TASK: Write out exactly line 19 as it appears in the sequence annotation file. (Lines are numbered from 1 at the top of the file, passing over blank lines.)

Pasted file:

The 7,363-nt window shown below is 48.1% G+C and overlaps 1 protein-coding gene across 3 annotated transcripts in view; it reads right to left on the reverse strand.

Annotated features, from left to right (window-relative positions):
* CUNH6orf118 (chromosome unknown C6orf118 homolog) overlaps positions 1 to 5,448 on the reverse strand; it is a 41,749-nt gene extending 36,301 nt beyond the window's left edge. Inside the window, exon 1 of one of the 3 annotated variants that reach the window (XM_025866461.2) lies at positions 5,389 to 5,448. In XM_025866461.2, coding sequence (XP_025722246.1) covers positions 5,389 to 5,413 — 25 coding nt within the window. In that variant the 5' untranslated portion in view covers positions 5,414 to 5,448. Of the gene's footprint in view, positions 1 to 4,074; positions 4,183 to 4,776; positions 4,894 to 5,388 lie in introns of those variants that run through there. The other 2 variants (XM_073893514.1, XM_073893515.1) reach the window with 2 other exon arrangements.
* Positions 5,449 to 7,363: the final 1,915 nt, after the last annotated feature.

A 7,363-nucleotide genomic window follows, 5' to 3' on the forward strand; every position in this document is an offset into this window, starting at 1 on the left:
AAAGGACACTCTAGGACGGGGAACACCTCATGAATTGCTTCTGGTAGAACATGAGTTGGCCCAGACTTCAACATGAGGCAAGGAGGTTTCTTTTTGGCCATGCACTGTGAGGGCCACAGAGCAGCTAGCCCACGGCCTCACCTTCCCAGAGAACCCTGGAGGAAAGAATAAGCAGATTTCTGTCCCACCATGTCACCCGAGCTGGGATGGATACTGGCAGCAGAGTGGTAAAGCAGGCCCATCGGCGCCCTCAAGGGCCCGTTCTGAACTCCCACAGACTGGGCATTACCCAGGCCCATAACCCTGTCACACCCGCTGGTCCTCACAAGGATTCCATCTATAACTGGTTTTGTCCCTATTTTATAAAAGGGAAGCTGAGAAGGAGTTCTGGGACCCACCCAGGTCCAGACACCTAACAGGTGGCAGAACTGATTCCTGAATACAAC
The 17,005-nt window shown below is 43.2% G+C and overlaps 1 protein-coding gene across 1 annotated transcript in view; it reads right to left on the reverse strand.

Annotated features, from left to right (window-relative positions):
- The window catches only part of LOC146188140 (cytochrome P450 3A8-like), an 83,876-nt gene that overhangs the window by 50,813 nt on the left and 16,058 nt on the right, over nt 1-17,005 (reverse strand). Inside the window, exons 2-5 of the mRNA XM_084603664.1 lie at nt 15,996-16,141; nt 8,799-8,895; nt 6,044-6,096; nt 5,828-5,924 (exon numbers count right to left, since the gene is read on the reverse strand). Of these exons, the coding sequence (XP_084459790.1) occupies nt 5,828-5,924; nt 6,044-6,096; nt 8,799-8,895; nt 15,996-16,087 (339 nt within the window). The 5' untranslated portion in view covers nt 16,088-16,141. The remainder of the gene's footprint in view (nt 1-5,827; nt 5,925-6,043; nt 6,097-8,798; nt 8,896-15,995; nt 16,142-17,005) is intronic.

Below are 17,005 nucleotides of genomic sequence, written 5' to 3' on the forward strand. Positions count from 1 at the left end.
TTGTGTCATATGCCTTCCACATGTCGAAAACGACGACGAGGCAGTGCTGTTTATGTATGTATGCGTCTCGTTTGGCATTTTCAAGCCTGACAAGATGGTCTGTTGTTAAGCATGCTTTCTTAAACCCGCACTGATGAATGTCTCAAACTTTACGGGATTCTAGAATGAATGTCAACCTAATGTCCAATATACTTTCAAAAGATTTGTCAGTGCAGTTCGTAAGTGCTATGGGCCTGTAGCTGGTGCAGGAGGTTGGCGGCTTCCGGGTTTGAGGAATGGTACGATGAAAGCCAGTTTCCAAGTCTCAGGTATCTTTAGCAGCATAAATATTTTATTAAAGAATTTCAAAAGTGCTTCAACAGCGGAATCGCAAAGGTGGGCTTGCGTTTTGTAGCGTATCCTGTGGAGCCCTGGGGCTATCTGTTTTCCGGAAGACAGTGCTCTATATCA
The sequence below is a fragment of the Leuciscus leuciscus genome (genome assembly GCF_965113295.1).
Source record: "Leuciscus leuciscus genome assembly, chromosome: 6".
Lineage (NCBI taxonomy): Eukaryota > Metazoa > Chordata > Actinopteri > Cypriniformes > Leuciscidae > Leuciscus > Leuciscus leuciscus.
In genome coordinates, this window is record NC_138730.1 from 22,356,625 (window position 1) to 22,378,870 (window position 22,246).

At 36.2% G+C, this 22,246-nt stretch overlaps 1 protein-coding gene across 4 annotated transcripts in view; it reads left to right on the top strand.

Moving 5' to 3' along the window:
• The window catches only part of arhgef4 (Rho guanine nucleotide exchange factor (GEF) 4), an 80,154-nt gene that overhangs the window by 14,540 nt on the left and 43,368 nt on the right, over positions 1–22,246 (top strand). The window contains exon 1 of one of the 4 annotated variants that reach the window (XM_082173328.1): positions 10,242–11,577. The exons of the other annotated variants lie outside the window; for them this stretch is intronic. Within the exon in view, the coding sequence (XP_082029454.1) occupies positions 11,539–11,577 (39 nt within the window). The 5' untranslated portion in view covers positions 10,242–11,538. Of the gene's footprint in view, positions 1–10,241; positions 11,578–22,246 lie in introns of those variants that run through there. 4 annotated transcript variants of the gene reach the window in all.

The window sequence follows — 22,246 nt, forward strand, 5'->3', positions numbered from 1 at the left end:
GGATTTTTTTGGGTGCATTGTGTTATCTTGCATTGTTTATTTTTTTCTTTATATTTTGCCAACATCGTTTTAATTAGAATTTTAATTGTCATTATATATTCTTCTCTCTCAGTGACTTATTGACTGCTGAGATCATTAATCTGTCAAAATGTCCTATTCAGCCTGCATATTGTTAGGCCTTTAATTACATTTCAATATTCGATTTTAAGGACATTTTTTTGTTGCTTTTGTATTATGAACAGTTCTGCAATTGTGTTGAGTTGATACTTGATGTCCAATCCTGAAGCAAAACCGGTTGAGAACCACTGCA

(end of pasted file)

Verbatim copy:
The window sequence follows — 22,246 nt, forward strand, 5'->3', positions numbered from 1 at the left end: